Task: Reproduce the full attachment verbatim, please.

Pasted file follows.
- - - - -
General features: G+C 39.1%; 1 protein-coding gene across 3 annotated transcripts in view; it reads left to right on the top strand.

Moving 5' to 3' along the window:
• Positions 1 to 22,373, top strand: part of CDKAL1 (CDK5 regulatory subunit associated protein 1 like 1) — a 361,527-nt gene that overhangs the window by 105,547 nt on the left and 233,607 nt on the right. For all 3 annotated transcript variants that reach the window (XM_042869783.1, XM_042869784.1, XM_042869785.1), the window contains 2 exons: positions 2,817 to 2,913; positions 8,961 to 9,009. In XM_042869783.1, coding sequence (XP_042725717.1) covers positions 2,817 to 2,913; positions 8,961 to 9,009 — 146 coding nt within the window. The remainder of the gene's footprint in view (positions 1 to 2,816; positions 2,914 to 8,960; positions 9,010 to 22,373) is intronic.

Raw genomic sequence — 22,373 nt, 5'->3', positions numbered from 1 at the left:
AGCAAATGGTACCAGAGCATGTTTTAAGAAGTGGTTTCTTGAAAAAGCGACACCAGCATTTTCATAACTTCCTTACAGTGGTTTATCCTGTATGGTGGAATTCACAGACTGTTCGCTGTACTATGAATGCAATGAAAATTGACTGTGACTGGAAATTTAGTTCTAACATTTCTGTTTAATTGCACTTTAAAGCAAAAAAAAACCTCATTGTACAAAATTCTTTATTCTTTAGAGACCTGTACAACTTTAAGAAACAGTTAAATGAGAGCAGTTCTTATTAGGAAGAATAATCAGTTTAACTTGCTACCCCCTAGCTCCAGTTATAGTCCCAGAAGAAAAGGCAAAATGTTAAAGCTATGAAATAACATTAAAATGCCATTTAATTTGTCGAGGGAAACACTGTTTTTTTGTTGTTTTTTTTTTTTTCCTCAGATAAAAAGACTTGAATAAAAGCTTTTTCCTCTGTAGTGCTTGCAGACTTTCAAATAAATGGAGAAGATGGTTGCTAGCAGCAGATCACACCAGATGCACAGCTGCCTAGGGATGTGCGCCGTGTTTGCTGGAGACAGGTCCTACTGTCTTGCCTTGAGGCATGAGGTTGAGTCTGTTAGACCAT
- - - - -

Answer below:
General features: G+C 39.1%; 1 protein-coding gene across 3 annotated transcripts in view; it reads left to right on the top strand.

Moving 5' to 3' along the window:
• Positions 1 to 22,373, top strand: part of CDKAL1 (CDK5 regulatory subunit associated protein 1 like 1) — a 361,527-nt gene that overhangs the window by 105,547 nt on the left and 233,607 nt on the right. For all 3 annotated transcript variants that reach the window (XM_042869783.1, XM_042869784.1, XM_042869785.1), the window contains 2 exons: positions 2,817 to 2,913; positions 8,961 to 9,009. In XM_042869783.1, coding sequence (XP_042725717.1) covers positions 2,817 to 2,913; positions 8,961 to 9,009 — 146 coding nt within the window. The remainder of the gene's footprint in view (positions 1 to 2,816; positions 2,914 to 8,960; positions 9,010 to 22,373) is intronic.

Raw genomic sequence — 22,373 nt, 5'->3', positions numbered from 1 at the left:
AGCAAATGGTACCAGAGCATGTTTTAAGAAGTGGTTTCTTGAAAAAGCGACACCAGCATTTTCATAACTTCCTTACAGTGGTTTATCCTGTATGGTGGAATTCACAGACTGTTCGCTGTACTATGAATGCAATGAAAATTGACTGTGACTGGAAATTTAGTTCTAACATTTCTGTTTAATTGCACTTTAAAGCAAAAAAAAACCTCATTGTACAAAATTCTTTATTCTTTAGAGACCTGTACAACTTTAAGAAACAGTTAAATGAGAGCAGTTCTTATTAGGAAGAATAATCAGTTTAACTTGCTACCCCCTAGCTCCAGTTATAGTCCCAGAAGAAAAGGCAAAATGTTAAAGCTATGAAATAACATTAAAATGCCATTTAATTTGTCGAGGGAAACACTGTTTTTTTGTTGTTTTTTTTTTTTTCCTCAGATAAAAAGACTTGAATAAAAGCTTTTTCCTCTGTAGTGCTTGCAGACTTTCAAATAAATGGAGAAGATGGTTGCTAGCAGCAGATCACACCAGATGCACAGCTGCCTAGGGATGTGCGCCGTGTTTGCTGGAGACAGGTCCTACTGTCTTGCCTTGAGGCATGAGGTTGAGTCTGTTAGACCAT